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State v. Stephenson

New Jersey Superior Court, Appellate Division

May 06, 2002


On appeal from Superior Court of New Jersey, Law Division, Monmouth County, 99-4-928-I.

Before Judges A. A. Rodríguez, Lefelt and Lisa.

The opinion of the court was delivered by: Lisa, J.A.D.


Submitted March 13, 2002

We are called upon in this case to measure the limits of the public safety exception to the Miranda *fn1 rule. No New Jersey case has previously addressed whether the exception can apply to unwarned custodial interrogation about the presence and whereabouts of a gun believed to be in a private location. We conclude the exception can apply in such a situation. However, the circumstances in this case do not warrant its application, and the trial judge erred in denying defendant's motion to suppress.

After defendant's suppression motion was denied, he pled guilty to third-degree possession of a controlled dangerous substance (CDS) with intent to distribute (N.J.S.A. 2C:35-5a(1) and -5b(3)) and second-degree possession of a firearm while in the course of violating N.J.S.A. 2C:35-5 (N.J.S.A. 2C:39-4.1a). Pursuant to a plea agreement, he was sentenced to five years imprisonment on the weapons offense and a concurrent four years imprisonment on the CDS offense. Appropriate monetary sanctions and loss of driving privileges were imposed.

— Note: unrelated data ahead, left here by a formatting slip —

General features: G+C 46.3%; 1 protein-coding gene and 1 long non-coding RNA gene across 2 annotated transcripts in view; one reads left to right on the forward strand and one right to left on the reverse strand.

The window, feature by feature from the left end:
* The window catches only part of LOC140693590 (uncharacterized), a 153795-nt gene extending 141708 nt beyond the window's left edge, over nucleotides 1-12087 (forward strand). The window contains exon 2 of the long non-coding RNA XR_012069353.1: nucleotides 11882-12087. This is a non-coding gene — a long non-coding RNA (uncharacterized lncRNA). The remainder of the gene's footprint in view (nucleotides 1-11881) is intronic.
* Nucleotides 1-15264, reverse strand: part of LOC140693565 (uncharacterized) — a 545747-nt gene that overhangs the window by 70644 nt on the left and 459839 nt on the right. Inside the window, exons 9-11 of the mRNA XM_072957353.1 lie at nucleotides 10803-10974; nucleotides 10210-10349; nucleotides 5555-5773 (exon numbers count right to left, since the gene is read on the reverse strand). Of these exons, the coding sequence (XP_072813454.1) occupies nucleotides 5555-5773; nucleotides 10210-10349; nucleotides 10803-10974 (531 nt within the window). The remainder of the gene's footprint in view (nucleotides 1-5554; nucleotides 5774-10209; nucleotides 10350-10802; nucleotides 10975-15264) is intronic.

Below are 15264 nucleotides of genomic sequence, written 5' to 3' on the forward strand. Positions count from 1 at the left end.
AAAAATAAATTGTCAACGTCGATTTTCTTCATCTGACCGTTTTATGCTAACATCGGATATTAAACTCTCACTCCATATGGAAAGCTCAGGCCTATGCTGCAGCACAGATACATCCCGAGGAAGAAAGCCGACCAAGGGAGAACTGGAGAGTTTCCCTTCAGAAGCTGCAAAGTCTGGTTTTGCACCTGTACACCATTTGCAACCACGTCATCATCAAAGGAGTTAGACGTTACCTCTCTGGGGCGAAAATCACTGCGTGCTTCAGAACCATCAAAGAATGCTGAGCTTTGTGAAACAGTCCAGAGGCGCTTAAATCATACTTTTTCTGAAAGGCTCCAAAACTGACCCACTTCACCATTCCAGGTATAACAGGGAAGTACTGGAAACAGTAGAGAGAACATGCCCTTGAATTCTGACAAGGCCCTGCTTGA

On appeal, defendant argues:



A. The Public Safety Exception To The Miranda Rule Was Misapplied In This Case.

B. Additionally, Defendant Can Not Be Deemed To Have Consented To The Search Of The Dresser Drawer As He Was Coerced Into Revealing The Location Of The Evidence Seized.

We agree and reverse.*fn2

At the motion hearing, Officer Barry Dubrosky and defendant testified. The judge credited Dubrosky's testimony and discredited defendant's. His factual findings are supported by adequate and substantial evidence in the record, State v. Locurto, 157 N.J. 463, 470-71 (1999); State v. Johnson, 42 N.J. 146, 162 (1964), and are essentially as follows.

On January 22, 1999 at approximately 7:30 a.m., Barbara Williams called the Neptune police, reporting a threat to her son, Vernon. When the police arrived, Barbara was upset and explained that Vernon had an argument on the telephone with someone known as Moe, who threatened to put a bullet into Vernon. Using her "Star 69" feature, Barbara learned that the call to her home had originated at the Crystal Inn Motel (motel). Vernon and his brother had left before the police arrived, apparently going to the motel. Barbara's brother had also left, after the "Star 69" inquiry, to look for his nephews. While the police were still at the Williams' home, they heard a radio dispatch reporting a call from the motel manager indicating that three men in a vehicle matching the description of that driven by Barbara's brother told the manager "to call the police, somebody may get shot."